Communications and Information Technology Minister Steven Joyce today released the details of the government's $1.5 billion ultra-fast broadband investment initiative.

"Access to ultra-fast broadband is part of the essential infrastructure of a productive and growing economy and will be crucial to New Zealand improving its competitive advantage in the global market.

"The future of broadband is in fibre, and taking it right to the home will bring significant gains for productivity, innovation and global reach.

"The government is committed to partnering with the private sector to accelerate the roll-out of ultra-fast broadband services to 75 per cent of New Zealanders within the next ten years", he said.

Key highlights of the proposal include:

• An open, transparent partner selection process, which will
be initiated in the next month.

• Government investment directed to an open access,
wholesale-only, passive fibre network infrastructure.

• A new Crown-owned investment company ("Crown Fibre Holdings"), which will be operational by October, to carry out the government's partner selection process and manage the government's investment in fibre networks.

• Crown Fibre Holdings and each partner establishing a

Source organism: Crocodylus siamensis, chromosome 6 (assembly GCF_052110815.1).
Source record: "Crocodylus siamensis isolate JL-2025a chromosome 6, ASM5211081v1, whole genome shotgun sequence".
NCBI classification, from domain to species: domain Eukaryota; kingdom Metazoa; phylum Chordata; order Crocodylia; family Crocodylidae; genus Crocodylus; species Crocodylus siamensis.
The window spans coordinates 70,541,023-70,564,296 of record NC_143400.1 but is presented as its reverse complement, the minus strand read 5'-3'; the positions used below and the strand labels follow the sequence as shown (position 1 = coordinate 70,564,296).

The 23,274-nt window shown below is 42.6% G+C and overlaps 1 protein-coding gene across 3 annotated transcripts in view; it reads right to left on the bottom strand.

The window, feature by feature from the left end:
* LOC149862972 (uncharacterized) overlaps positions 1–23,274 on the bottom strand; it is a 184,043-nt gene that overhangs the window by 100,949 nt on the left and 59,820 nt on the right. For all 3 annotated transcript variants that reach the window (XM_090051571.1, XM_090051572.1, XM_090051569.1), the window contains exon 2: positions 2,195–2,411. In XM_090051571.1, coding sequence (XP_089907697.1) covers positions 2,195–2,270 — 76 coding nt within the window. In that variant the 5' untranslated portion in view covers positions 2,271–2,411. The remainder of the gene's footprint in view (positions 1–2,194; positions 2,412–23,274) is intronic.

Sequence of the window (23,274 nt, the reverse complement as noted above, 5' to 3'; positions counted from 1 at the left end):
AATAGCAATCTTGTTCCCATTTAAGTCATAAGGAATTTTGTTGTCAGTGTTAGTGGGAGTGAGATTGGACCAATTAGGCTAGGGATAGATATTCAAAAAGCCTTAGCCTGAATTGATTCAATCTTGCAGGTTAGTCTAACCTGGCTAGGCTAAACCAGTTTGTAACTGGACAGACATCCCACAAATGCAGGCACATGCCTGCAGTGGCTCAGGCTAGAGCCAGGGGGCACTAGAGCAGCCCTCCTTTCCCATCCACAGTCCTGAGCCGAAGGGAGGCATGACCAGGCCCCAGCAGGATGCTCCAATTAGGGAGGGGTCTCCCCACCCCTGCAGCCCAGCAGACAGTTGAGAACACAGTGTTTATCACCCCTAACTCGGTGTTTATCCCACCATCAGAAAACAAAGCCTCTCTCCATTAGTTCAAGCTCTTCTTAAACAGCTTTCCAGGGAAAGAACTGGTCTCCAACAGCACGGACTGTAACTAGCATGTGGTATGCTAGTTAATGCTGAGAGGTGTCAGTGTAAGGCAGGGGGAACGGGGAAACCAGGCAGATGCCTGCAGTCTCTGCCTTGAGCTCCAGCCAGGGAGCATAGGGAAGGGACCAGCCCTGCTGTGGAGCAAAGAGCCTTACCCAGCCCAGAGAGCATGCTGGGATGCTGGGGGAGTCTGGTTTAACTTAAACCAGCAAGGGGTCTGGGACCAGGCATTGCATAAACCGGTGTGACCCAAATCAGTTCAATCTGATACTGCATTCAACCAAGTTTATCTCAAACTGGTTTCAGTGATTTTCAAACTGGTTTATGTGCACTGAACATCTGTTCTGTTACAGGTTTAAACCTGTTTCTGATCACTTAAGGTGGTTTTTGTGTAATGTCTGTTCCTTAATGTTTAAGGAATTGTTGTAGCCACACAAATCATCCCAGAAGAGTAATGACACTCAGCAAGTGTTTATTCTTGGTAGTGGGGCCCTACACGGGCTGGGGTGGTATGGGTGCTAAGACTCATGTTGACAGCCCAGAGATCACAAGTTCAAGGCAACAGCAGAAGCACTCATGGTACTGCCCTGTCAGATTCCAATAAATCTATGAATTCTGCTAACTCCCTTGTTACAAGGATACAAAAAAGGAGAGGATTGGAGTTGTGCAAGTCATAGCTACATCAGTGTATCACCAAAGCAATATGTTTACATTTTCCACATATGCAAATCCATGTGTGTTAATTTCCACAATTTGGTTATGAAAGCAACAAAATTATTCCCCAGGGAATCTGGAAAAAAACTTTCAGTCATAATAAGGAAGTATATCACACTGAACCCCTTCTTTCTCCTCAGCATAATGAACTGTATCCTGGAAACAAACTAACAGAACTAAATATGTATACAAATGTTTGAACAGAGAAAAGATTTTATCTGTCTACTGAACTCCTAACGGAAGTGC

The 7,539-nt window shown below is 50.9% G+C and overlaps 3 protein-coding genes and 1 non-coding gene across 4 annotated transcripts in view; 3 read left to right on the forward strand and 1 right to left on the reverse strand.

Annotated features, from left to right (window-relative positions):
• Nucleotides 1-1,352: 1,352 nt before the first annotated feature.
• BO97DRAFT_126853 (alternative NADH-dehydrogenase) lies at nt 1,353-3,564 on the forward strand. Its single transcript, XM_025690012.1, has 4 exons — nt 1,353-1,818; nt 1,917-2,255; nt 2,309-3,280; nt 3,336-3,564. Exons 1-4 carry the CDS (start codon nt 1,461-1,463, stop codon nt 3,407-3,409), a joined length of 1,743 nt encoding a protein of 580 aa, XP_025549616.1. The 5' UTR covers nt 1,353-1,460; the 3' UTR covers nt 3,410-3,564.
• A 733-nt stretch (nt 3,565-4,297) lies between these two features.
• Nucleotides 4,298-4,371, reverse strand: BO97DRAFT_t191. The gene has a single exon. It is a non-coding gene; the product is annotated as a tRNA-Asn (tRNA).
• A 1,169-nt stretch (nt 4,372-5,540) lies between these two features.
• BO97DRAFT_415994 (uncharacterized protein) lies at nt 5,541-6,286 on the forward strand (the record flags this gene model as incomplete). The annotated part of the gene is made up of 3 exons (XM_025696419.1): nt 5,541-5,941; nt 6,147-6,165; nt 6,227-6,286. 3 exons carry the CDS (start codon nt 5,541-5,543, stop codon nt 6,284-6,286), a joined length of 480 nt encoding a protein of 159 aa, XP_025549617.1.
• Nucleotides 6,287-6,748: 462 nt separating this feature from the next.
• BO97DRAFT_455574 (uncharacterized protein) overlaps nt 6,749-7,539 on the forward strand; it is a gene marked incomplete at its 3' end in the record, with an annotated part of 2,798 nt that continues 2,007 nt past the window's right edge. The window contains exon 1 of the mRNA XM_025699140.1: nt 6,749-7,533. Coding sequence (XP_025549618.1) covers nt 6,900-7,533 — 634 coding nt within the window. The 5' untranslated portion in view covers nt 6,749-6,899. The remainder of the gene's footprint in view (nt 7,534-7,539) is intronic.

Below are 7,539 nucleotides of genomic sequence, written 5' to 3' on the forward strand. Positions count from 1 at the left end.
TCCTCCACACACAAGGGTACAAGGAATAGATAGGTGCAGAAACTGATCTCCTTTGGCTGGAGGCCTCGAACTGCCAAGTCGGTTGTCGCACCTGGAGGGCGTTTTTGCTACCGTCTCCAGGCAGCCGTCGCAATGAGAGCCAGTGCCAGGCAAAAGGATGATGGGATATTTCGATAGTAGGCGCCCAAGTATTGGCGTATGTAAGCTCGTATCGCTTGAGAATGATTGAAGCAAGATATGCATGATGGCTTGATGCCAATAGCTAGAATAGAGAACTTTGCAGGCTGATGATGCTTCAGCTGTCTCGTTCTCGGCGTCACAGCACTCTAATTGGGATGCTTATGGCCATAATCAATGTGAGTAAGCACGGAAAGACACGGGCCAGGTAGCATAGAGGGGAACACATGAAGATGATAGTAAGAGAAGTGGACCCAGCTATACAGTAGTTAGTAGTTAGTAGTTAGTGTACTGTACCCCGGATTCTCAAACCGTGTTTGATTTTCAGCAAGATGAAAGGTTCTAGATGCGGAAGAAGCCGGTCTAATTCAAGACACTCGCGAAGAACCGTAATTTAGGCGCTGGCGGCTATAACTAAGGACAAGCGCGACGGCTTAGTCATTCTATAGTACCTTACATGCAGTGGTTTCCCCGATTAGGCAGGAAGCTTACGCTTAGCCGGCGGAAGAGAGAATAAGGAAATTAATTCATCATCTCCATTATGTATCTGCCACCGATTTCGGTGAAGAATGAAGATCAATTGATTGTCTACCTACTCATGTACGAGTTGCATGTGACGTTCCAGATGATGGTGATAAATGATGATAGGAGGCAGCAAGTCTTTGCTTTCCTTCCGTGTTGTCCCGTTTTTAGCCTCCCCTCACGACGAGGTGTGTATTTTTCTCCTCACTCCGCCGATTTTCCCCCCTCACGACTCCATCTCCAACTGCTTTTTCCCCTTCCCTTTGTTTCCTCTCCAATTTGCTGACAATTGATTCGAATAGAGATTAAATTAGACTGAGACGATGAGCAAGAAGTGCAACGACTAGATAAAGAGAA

commercial vehicle, a "Local Fibre Company" (LFC), to deploy fibre network infrastructure and provide access to dark fibre products and, optionally, certain active wholesale Layer 2 services.

• Provision for national and regionally-focused proposals, as
well as consortium and proposals aggregating any combination of LFC
regions.

• Independence, equivalence and transparency requirements for
LFCs.

• Expansion to 33 candidate coverage areas based on the
largest urban areas (by population in 2021).

Mr Joyce says a lot of work has gone into getting the approach right for the government to co-invest with the private sector in broadband infrastructure.

"Already a number of companies have shown interest in the government's broadband initiative. Now it's time to get on with finding the right partners to build these networks."